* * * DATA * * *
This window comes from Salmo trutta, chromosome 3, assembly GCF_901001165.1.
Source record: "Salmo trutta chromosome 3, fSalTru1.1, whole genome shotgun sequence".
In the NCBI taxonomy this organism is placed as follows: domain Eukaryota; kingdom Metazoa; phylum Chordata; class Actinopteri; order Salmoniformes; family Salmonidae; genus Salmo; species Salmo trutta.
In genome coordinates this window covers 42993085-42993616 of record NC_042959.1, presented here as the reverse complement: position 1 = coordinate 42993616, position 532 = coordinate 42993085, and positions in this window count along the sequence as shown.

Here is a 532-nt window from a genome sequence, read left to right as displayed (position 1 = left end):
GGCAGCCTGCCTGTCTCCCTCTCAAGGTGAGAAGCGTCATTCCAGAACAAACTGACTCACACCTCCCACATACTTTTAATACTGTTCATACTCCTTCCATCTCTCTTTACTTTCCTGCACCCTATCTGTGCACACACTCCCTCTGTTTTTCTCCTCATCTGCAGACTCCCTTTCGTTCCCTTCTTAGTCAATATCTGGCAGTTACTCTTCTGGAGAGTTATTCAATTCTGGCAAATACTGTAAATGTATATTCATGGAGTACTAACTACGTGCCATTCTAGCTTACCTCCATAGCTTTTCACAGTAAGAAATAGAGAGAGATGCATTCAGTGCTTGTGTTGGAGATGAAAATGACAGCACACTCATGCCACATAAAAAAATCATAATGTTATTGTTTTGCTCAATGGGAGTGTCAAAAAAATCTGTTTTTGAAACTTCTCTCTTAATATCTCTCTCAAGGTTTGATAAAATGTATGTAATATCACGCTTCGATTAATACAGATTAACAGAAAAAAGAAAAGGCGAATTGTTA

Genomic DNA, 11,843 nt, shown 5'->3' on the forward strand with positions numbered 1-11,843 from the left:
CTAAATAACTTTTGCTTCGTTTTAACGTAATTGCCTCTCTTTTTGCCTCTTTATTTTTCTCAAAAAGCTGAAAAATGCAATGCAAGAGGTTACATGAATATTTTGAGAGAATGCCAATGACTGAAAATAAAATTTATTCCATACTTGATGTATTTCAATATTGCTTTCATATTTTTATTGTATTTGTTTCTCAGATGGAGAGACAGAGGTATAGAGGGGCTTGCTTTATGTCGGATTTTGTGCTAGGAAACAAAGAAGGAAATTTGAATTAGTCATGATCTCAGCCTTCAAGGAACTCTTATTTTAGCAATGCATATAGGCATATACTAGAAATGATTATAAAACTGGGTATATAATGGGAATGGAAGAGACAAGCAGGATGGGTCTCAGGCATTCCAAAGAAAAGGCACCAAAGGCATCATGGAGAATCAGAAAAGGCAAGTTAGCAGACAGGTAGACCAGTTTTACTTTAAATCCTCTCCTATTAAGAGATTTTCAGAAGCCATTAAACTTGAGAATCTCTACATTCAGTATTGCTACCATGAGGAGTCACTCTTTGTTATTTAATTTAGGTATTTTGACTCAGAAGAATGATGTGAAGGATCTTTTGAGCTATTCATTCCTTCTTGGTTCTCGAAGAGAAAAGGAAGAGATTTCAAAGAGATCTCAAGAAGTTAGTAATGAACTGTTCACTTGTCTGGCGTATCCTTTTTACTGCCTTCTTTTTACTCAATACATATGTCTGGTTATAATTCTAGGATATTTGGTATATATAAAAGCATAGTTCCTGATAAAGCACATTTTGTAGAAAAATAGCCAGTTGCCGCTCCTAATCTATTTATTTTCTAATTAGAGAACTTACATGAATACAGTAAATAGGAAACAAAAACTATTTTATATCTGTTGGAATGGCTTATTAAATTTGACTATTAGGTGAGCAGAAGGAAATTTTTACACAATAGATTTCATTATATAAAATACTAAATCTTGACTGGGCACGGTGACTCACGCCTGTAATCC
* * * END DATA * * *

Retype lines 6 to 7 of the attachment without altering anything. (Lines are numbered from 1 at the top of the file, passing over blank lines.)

GGCAGCCTGCCTGTCTCCCTCTCAAGGTGAGAAGCGTCATTCCAGAACAAACTGACTCACACCTCCCACATACTTTTAATACTGTTCATACTCCTTCCATCTCTCTTTACTTTCCTGCACCCTATCTGTGCACACACTCCCTCTGTTTTTCTCCTCATCTGCAGACTCCCTTTCGTTCCCTTCTTAGTCAATATCTGGCAGTTACTCTTCTGGAGAGTTATTCAATTCTGGCAAATACTGTAAATGTATATTCATGGAGTACTAACTACGTGCCATTCTAGCTTACCTCCATAGCTTTTCACAGTAAGAAATAGAGAGAGATGCATTCAGTGCTTGTGTTGGAGATGAAAATGACAGCACACTCATGCCACATAAAAAAATCATAATGTTATTGTTTTGCTCAATGGGAGTGTCAAAAAAATCTGTTTTTGAAACTTCTCTCTTAATATCTCTCTCAAGGTTTGATAAAATGTATGTAATATCACGCTTCGATTAATACAGATTAACAGAAAAAAGAAAAGGCGAATTGTTA

Genomic DNA, 11,843 nt, shown 5'->3' on the forward strand with positions numbered 1-11,843 from the left: